By Geoffrey Smith
Investing.com — Progress toward a peace deal between Russia and Ukraine may be accelerating, but for world energy markets, just as for the devastated cities of Kharkiv and Mariupol, the point of no return has been emphatically passed.
The European Union last week finally bowed to years of various forms of U.S. pressure, saying it will replace at least a part of its natural gas imports from Russia, which arrive largely through pipelines with liquefied natural gas
It has taken a naked war of aggression – the biggest on the continent since 1939 – to make Europe realize that its dependency on Russian energy had left it, effectively, at the mercy of a neighbor that still cannot kick a centuries-old habit of imperialism, under the rule of a man who has never renounced either the methods or aims of the Soviet Union’s KGB. Finally, the penny appears to have dropped.
Under the terms of a deal outlined by the EU and U.S. last week, the U.S. will help source an extra 15 billion cubic meters of gas for European markets this year, rising to 50 bcm a year by the end of the decade. In the short run, Europe will have to scrap for whatever is available on the open market, but in the long run, it seems that the U.S. or U.S. companies’ operations around the world, will ultimately provide much of that gas. Even if that happens as planned, Russia will still be by far the region’s biggest energy supplier (it supplied 24% of all gross available energy in the EU in 2020, according to Eurostat), but it will at least have partially redressed a glaringly imbalanced relationship.
As such, the Ukraine war marks a watershed moment in world energy markets: the moment when one of the biggest energy consuming blocs in the world consciously chose to pay up for the peace of mind that comes with security of supply.
The words “Russia is not a reliable energy provider” may not seem as dramatic on the page or to the ear as Joe Biden’s description of Vladimir Putin as a “war criminal” and a “murderer”, but they go straight to the heart of Russia’s economic self-image and, as German Vice-Chancellor Robert Habeck spoke them on Monday, they overturned 40 years of (German-led) European economic doctrine that sought to bury past enmities and secure long-term peace with Russia by building economic ties.
“Even during the culminating period of the Cold War, the Soviets never used the oil (sic) as a weapon against us,” Wolfgang Ischinger, the chairman of the Munich Security Conference, said on Monday. “We thought ‘this is gonna be like this forever’ and that they would never abuse this relationship.”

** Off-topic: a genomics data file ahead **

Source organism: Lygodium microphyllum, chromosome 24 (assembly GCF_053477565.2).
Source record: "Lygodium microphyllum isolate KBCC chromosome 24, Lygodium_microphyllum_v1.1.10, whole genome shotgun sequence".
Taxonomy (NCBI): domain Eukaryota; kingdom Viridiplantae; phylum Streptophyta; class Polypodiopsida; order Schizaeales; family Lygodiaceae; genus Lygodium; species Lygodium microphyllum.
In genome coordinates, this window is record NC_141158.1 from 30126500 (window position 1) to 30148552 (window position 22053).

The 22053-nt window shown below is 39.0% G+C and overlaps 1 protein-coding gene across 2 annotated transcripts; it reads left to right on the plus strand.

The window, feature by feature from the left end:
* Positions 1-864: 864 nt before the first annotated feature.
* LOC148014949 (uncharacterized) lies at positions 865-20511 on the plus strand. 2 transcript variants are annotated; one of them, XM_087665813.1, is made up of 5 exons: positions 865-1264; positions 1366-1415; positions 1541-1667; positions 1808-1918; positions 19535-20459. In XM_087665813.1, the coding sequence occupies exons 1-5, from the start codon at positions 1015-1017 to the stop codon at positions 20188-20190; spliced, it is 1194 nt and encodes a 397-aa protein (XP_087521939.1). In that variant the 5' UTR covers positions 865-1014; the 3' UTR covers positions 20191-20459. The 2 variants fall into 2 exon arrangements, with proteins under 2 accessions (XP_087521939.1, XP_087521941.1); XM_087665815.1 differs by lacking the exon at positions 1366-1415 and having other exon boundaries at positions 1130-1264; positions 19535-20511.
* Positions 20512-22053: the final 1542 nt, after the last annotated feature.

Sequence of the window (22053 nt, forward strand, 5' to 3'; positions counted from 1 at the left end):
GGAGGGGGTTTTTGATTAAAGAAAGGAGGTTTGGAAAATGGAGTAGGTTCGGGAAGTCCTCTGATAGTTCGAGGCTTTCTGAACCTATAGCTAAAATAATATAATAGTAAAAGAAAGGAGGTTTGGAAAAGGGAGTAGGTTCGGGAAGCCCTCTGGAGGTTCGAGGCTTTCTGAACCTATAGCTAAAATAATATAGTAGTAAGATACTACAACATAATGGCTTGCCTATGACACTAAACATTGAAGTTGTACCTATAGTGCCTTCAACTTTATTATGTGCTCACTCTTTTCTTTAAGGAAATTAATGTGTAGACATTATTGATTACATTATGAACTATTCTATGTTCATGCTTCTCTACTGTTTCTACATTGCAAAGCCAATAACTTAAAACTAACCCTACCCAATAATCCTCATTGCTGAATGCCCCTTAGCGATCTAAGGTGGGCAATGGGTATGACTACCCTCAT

The continuity of such thinking – on all sides – is striking. In the 1980s, Ronald Reagan desperately tried to persuade then-Chancellor Helmut Kohl not to sign the contracts that would bring the first Russian gas to West Germany. Kohl persisted, driven by the conviction common to his generation that Germany and Russia must never go to war again (he nonetheless made up to for it to Reagan by persuading a skeptical public to accept the stationing of nuclear-armed Pershing missiles).
Reagan meanwhile made exactly the same arguments about the dependency and vulnerability that have been repeated in recent years by the administrations of George W. Bush, Barack Obama, Donald Trump and Joe Biden – administrations that have had little else in common.
Indeed, one measure of Putin’s recklessness and miscalculation is the extent to which he has broken with decades of Russian strategic thinking – including his own.
By extension, it stands to reason that, once the furore over the current war dies down, the same trade-offs will again raise their heads in some recognizable form. The promise of cheaper Russian energy will always be there, nagging at European industry and governments that can scarcely afford to pass on yet more costs to their customers and voters. Piped gas from Russia will continue to be cheaper than the liquefied version from the U.S., Trinidad, or Qatar, even if Germany and Italy can miraculously build expensive new regasification facilities while at the same time trying to move beyond fossil fuels entirely to meet their climate change goals.
At some point, Europe will have to decide whether to take the cheaper and easier route of reviving the gas trade with Russia, or whether to double down and throw yet more money at its Energy Transition to reduce its overall demand for fossil fuels. But the calculation: “how far to trust Russia?” is a constant of European consciousness throughout the ages. The next time the question is raised, the full price of cheap Russian energy will at least be too clear to ignore.
Weekly Comic: Europe Learns the Full Price of Russian Gas